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USDA Loan Process

The USDA loan process is similar to any other loan process with a few exceptions. The general process involves:

  1. Prequalifying with a USDA-Approved Lender
  2. Apply for Preapproval
  3. Find a USDA-Approved Home
  4. Sign a Purchase Agreement
  5. Go Through Processing and Underwriting
  6. Closing

Prequalifying with a USDA-Approved Lender

The first step to getting a USDA loan is finding a qualified lender. Hundreds of lenders make USDA loans, so finding a USDA-approved lender should not take long. Once you’ve found a specialized lender, you will begin the preapproval process. This process is fairly simple and will provide you will a general estimate of what you will be able to afford, as well as if you qualify for a USDA loan.

This is an important step because it will allow you to save significant time and effort by narrowing down the homes you will be able to afford. During this process, you should be prepared to answer questions such as how much you wish to borrow, your gross income, what assets you have, and your debt. Finally, the lender will ask your permission to do a hard credit check.

Apply for Preapproval

The preapproval process is similar to the prequalification process, except it is more detailed and thorough. During this step, the lender will need you to verify information about your income and finances. To be preapproved you will have to provide:

During this stage the lender will determine, based on your provided documents, how much you can actually borrow. Getting preapproved is a vital step in the home buying process. Home sellers and real estate agents want to see offers from preapproved buyers. By having the preapproval letter, it shows sellers you are serious about purchasing a home.

Find a USDA-Approved Home

Now that you are preapproved you should find a knowledgeable real estate agent to help you search for a home. Since location is the primary factor in USDA home eligibility, finding a real estate agent with USDA loan experience will make finding qualifying houses much simpler. Before you know it, you will find your future home.

Sign a Purchase Agreement

Once you’ve found your perfect home, you will work with your lender and agent to make an offer. During this time you can negotiate with the seller about covering a portion or all of your closing costs.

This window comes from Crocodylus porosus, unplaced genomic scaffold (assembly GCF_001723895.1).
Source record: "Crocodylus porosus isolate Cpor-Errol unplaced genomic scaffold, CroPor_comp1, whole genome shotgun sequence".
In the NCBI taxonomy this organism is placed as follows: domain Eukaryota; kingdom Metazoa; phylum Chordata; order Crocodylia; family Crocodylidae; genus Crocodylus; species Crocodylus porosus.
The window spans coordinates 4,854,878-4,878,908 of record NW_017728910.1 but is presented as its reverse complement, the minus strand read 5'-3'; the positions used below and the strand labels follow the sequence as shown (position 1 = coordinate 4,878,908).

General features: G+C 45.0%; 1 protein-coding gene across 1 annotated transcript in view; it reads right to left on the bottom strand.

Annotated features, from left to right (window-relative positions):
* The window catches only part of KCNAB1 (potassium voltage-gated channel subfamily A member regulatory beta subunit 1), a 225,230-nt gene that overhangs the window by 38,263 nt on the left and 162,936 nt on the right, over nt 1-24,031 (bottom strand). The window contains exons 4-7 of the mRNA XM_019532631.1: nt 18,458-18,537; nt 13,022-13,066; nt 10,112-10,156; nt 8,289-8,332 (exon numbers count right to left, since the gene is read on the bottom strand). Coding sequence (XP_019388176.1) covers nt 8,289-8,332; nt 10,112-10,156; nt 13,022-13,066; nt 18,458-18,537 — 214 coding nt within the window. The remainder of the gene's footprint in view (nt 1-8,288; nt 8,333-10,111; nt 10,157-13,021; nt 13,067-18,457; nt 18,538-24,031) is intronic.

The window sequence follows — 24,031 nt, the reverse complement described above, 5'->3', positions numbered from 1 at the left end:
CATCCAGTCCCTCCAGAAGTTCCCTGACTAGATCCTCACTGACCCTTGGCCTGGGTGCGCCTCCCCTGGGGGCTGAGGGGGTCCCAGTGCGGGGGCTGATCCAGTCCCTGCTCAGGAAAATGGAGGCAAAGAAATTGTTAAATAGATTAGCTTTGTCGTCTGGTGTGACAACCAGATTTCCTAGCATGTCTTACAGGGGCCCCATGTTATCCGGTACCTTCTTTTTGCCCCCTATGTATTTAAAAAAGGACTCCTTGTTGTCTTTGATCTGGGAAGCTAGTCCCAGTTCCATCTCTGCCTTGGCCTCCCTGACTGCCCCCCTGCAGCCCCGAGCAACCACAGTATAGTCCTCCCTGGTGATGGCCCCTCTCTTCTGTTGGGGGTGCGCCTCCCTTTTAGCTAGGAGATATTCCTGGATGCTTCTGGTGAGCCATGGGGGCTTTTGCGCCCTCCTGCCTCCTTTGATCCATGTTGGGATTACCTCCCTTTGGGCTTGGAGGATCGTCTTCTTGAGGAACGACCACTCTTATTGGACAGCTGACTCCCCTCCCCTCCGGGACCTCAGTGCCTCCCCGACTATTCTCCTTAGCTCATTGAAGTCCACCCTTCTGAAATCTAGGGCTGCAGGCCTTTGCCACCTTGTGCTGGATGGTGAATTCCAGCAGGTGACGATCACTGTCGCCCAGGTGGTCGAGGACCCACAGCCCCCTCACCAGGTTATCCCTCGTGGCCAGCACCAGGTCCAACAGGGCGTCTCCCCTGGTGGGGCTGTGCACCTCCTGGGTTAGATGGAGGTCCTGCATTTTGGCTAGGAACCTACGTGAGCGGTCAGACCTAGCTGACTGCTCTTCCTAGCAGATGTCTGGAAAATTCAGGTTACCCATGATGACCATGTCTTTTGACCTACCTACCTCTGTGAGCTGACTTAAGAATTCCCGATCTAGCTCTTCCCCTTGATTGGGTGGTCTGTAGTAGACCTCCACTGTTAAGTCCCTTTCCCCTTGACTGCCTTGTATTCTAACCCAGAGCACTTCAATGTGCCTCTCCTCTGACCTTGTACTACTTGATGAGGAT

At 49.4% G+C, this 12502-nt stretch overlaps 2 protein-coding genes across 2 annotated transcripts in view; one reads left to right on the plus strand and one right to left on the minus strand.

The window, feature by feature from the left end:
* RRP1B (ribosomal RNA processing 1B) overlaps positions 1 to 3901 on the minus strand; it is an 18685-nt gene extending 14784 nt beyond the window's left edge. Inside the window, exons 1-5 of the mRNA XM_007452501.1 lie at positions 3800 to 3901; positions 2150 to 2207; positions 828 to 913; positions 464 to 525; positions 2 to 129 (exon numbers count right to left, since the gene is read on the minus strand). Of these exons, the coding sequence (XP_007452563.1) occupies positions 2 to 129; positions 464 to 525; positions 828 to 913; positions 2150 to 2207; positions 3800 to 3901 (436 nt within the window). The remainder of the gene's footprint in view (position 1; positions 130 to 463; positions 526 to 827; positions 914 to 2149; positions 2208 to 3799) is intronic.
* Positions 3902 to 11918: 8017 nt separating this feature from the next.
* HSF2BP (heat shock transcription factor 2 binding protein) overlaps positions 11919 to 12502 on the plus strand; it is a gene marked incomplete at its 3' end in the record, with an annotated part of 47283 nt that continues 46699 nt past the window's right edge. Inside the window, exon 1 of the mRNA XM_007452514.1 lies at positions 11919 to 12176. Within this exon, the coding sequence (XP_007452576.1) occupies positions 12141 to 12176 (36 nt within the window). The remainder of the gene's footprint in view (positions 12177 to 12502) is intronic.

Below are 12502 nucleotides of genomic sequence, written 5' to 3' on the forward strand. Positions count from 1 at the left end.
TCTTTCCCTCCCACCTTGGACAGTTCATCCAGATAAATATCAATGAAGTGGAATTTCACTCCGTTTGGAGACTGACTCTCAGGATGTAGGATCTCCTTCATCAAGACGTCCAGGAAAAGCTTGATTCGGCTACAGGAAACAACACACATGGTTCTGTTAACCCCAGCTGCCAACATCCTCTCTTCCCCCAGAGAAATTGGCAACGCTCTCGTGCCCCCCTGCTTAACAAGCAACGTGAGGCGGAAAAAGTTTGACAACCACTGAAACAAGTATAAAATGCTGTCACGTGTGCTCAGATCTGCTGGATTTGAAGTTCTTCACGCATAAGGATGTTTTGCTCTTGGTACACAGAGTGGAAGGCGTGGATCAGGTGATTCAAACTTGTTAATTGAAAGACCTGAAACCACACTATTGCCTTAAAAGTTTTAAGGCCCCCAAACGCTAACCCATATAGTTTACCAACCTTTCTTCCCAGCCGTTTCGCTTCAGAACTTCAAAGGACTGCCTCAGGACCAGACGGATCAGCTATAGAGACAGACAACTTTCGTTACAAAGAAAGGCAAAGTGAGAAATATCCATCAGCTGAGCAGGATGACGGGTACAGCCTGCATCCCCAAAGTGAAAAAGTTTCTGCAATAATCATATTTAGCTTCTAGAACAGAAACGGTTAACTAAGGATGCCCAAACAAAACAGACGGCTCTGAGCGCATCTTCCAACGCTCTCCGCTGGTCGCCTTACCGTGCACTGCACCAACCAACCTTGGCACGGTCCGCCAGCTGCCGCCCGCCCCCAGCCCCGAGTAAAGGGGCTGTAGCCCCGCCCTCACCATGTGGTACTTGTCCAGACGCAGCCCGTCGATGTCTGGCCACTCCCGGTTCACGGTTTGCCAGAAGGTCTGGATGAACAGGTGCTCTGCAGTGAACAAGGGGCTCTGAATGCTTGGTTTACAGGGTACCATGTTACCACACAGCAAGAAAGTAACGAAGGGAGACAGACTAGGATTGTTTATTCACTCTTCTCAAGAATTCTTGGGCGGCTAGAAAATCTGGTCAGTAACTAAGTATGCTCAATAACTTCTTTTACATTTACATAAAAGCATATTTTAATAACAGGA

After you and the seller sign a purchase agreement, your lender will order a USDA loan appraisal. This appraisal is not an inspection and is required by the USDA as a safeguard to the homebuyer. The appraiser will ensure the home is move-in ready and that the property meets USDA standards. If something does not meet standards, it must be fixed before closing.

Processing and Underwriting

Next, an underwriter will review your information to ensure your application and documentation are accurate and truthful. The underwriting process can take longer for a USDA loan than a traditional loan because the program uses a two-party approval system.

First, your lender will underwrite the loan file to make sure it meets all USDA requirements. Second, the USDA will underwrite the loan file. This process is done automatically if you have a credit score above 640, and manually if your credit score falls below 640. Once, the underwriting process is concluded, you’ll be able to close on your loan.


Finally, you will receive a Clear to Close from your lender. This means you are approved for your closing date. At closing, you will sign all necessary paperwork, finalize your USDA loan, and take ownership of your new home.

How Can You Speed Up USDA Approval Time?

It’s a common misconception that all lenders, banks, brokers, and credit unions who offer USDA loans have the same systems in place. In reality, not all lenders are approved by the USDA and this can greatly affect your... Read More

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